Peddie: Is St. Petersburg, traditionally, a high turnout city?
March: I don't think it's higher than normal. I've never researched that question. It's, I think, becoming higher turnout, as it becomes more upscale socioeconomically.
Peddie: I wonder, though, that these new maps, what impact do you think they might have, if any, on turnout?
March: Generally speaking, when you have a competitive race, you get higher turnout. Overall, statewide, these maps are going to lead to less competitive races, more safe seats, and therefore more political polarization. For example, as we said, Kathy Castor is almost certain to end up representing the eastern side of St. Pete because she's guaranteed re-election. And that part of St. Pete is now in her district. And the other side, you're likely to see a very competitive race for the seat now held by Charlie Crist. So you're likely to see a highly competitive, hard-fought race there that will drum up a lot of voter interest.
Peddie: One of the complaints that we've had, one of the words we heard thrown around during the special session, was this notion of packing. Can you just talk us through a little bit about what what's going on there and whether there's some merit to that claim from Democrats that these new districts are packing Democrats in a certain area and that's to their disadvantage?
March: Oh, absolutely. there's no better example really than than the Kathy Castor seat from Tampa that we've been talking about. The reason that it goes across the bay and takes in part of St. Petersburg, is to get a bunch of Democratic voters out of the district that Charlie Crist holds now, the St. Petersburg base district. Essentially they're using Castor's district as a Democratic sink to hold all the Democratic voters, so that all the districts around it will be more Republican. And that's been the case since the redistricting that was done in 1990. Ten years ago, the courts ruled that it was illegal under fair districts for Castor's district to go across the bay to take those Democratic voters. And that's why as of right now, before this new map goes into effect, Castor's district is all located in Hillsborough County.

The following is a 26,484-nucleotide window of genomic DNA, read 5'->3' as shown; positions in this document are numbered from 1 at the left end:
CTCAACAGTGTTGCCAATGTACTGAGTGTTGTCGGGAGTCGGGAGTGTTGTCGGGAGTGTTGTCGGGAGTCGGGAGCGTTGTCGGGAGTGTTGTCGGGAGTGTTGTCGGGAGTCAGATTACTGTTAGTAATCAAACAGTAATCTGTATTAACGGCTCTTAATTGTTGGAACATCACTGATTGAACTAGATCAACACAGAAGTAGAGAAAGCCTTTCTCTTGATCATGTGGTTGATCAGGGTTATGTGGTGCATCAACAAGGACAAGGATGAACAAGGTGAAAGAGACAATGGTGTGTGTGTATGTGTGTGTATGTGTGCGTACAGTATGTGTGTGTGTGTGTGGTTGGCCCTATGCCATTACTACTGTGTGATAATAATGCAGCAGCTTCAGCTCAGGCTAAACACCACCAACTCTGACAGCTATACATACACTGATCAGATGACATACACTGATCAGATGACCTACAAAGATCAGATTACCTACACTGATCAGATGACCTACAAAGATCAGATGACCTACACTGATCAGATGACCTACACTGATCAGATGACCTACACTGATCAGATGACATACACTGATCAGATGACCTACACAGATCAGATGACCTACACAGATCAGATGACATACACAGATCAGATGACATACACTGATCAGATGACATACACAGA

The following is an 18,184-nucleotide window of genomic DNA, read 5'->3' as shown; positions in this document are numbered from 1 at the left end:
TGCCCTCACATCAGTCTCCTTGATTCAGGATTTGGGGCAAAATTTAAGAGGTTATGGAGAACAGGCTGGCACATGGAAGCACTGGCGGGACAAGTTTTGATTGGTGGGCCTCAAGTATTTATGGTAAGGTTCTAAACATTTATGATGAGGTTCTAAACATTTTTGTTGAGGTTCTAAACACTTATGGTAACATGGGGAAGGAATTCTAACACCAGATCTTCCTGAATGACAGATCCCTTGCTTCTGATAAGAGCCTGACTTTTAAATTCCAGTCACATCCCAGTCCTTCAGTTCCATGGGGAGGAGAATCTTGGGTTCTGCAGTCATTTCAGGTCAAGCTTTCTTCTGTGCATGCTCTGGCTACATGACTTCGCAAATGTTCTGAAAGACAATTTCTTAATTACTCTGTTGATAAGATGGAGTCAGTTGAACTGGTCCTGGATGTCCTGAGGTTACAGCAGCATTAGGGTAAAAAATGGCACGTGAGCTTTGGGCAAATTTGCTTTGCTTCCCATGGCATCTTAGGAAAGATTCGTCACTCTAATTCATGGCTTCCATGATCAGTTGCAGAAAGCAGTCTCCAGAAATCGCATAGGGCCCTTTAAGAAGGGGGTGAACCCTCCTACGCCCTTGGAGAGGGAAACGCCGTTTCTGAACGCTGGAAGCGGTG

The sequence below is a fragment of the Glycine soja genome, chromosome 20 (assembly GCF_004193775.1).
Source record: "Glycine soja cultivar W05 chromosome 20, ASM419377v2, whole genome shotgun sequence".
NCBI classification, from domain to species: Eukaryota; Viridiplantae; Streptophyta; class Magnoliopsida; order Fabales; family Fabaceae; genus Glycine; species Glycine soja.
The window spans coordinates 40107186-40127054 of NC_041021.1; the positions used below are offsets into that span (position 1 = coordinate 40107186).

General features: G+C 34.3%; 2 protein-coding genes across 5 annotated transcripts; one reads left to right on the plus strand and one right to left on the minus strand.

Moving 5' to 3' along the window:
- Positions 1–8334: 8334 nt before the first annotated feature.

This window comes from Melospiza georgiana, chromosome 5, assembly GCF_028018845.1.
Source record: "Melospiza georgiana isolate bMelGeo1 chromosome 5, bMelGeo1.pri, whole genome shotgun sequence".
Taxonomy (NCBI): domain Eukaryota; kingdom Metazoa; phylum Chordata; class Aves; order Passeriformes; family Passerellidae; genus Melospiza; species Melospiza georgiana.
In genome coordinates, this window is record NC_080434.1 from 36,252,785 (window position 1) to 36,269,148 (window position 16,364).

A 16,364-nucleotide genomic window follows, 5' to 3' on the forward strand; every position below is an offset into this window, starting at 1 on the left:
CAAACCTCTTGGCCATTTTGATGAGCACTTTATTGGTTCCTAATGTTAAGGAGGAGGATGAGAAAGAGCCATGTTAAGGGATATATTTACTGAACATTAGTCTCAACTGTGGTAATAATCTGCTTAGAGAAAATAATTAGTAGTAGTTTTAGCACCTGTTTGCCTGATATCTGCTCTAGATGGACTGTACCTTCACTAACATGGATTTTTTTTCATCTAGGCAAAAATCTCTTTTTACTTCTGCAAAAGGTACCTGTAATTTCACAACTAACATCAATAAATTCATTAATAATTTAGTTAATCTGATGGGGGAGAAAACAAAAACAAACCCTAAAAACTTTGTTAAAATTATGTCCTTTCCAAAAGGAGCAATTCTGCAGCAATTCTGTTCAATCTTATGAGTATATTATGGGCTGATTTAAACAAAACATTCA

Peddie: There's also a new seat in the Tampa Bay region because of changes in the census. The 15th district includes parts of Tampa, Plant City, Zephyrhills, a bit of Polk County as well. On the face of it, William, how does this district lean?
March: It's definitely a swing district, but it leans Republican. That district is going to be called District 15. Like I think you said, it takes in northeastern Hillsborough County plus Zephyrhills up in Pasco County, plus part of Lakeland and Polk County, and a little bit of Lake County. In 2020, it voted 51 to 48% for Trump. So it's likely to be a swing district, but in what's looking like a bad year for Democrats at the polls, I would bet that it will go Republican long term. And again, this is an example of using Castor's district in Tampa to concentrate Democratic voters in one place so that the surrounding districts are more Republican.